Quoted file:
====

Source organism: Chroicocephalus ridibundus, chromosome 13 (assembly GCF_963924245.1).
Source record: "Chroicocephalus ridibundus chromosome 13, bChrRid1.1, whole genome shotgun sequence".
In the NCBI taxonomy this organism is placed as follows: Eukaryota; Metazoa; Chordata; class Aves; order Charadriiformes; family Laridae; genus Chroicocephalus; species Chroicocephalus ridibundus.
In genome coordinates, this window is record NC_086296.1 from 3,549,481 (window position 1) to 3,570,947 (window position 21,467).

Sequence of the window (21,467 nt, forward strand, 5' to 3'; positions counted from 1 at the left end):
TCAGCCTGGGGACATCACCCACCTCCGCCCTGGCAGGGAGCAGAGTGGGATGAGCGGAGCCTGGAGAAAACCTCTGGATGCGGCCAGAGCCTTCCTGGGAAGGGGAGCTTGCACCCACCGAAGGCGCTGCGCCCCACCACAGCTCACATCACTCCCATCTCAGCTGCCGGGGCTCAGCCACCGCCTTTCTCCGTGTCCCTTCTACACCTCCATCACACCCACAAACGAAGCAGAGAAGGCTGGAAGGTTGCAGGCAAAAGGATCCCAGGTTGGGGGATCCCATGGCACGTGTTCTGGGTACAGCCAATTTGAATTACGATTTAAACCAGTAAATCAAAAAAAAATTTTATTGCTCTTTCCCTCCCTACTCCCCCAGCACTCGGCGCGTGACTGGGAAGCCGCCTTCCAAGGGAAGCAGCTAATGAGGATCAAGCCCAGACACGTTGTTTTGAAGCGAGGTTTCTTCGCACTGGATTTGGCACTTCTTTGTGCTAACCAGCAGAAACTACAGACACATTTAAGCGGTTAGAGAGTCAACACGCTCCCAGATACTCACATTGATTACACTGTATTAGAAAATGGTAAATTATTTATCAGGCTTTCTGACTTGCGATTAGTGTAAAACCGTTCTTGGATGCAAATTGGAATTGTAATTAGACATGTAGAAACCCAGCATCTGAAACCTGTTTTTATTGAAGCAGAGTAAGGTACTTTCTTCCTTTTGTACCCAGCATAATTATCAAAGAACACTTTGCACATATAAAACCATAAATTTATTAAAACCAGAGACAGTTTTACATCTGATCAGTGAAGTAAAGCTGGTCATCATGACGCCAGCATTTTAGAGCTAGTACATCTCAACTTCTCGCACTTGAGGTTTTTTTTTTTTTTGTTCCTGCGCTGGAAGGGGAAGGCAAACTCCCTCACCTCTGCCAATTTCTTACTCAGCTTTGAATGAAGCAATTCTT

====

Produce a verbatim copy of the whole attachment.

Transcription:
Source organism: Chroicocephalus ridibundus, chromosome 13 (assembly GCF_963924245.1).
Source record: "Chroicocephalus ridibundus chromosome 13, bChrRid1.1, whole genome shotgun sequence".
In the NCBI taxonomy this organism is placed as follows: Eukaryota; Metazoa; Chordata; class Aves; order Charadriiformes; family Laridae; genus Chroicocephalus; species Chroicocephalus ridibundus.
In genome coordinates, this window is record NC_086296.1 from 3,549,481 (window position 1) to 3,570,947 (window position 21,467).

Sequence of the window (21,467 nt, forward strand, 5' to 3'; positions counted from 1 at the left end):
TCAGCCTGGGGACATCACCCACCTCCGCCCTGGCAGGGAGCAGAGTGGGATGAGCGGAGCCTGGAGAAAACCTCTGGATGCGGCCAGAGCCTTCCTGGGAAGGGGAGCTTGCACCCACCGAAGGCGCTGCGCCCCACCACAGCTCACATCACTCCCATCTCAGCTGCCGGGGCTCAGCCACCGCCTTTCTCCGTGTCCCTTCTACACCTCCATCACACCCACAAACGAAGCAGAGAAGGCTGGAAGGTTGCAGGCAAAAGGATCCCAGGTTGGGGGATCCCATGGCACGTGTTCTGGGTACAGCCAATTTGAATTACGATTTAAACCAGTAAATCAAAAAAAAATTTTATTGCTCTTTCCCTCCCTACTCCCCCAGCACTCGGCGCGTGACTGGGAAGCCGCCTTCCAAGGGAAGCAGCTAATGAGGATCAAGCCCAGACACGTTGTTTTGAAGCGAGGTTTCTTCGCACTGGATTTGGCACTTCTTTGTGCTAACCAGCAGAAACTACAGACACATTTAAGCGGTTAGAGAGTCAACACGCTCCCAGATACTCACATTGATTACACTGTATTAGAAAATGGTAAATTATTTATCAGGCTTTCTGACTTGCGATTAGTGTAAAACCGTTCTTGGATGCAAATTGGAATTGTAATTAGACATGTAGAAACCCAGCATCTGAAACCTGTTTTTATTGAAGCAGAGTAAGGTACTTTCTTCCTTTTGTACCCAGCATAATTATCAAAGAACACTTTGCACATATAAAACCATAAATTTATTAAAACCAGAGACAGTTTTACATCTGATCAGTGAAGTAAAGCTGGTCATCATGACGCCAGCATTTTAGAGCTAGTACATCTCAACTTCTCGCACTTGAGGTTTTTTTTTTTTTTGTTCCTGCGCTGGAAGGGGAAGGCAAACTCCCTCACCTCTGCCAATTTCTTACTCAGCTTTGAATGAAGCAATTCTT